Slough Estates, the owner of the site - the former Royal Aeronautical Establishment - has sold the land surrounding the tunnels to housebuilder Redrow.
As part of the deal, Redrow has vowed to refurbish the two buildings that house the tunnels.
The largest, which has a 7m span, was used to test full-sized aircraft prototypes, while the transonic wind tunnel was used to test aircraft including Concorde.
The residential scheme, which has just been submitted for planning, is being undertaken by RPA Architects and will involve the construction of 560 new homes.
This deal brings nearer an end to a row, which has been running for several years, over the future of the historic site.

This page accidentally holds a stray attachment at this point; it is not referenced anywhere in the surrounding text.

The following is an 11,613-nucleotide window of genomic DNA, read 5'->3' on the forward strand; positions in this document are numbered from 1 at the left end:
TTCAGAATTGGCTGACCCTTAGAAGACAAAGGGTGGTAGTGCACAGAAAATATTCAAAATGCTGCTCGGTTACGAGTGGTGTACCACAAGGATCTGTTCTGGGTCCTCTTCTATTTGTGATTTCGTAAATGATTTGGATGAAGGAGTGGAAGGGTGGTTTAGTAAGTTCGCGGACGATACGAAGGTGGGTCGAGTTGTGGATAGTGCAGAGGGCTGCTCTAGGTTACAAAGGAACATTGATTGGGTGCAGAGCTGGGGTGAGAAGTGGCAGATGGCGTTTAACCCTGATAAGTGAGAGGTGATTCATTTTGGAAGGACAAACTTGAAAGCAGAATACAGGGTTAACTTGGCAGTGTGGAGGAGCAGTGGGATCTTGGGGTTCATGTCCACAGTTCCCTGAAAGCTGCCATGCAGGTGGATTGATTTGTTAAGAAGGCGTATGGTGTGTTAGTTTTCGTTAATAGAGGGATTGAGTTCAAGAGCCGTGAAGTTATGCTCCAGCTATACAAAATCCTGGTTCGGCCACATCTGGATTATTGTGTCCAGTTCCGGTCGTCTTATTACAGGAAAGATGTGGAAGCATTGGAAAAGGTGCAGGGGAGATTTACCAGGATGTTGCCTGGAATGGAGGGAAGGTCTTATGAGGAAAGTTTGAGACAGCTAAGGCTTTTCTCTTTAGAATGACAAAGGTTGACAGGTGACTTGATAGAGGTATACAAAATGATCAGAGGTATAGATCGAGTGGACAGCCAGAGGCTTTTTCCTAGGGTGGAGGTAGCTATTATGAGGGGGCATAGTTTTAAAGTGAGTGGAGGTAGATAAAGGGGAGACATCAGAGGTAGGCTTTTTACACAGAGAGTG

Back in 2001, it emerged that many of the potential developers for the 'brownfield site' were determined to knock down much of the historic fabric.
But Redrow's managing director Stuart Rowlands now seems enthused by the unusual elements of the site.
'We propose a range of new-build houses and apartments that have been designed to complement the retained properties, together with the refurbishment of two existing buildings,' he said.
'This will be a flagship scheme for Redrow, and very important for the regeneration and growth of Farnborough itself, complementing ongoing schemes such as the revitalisation of the town centre.'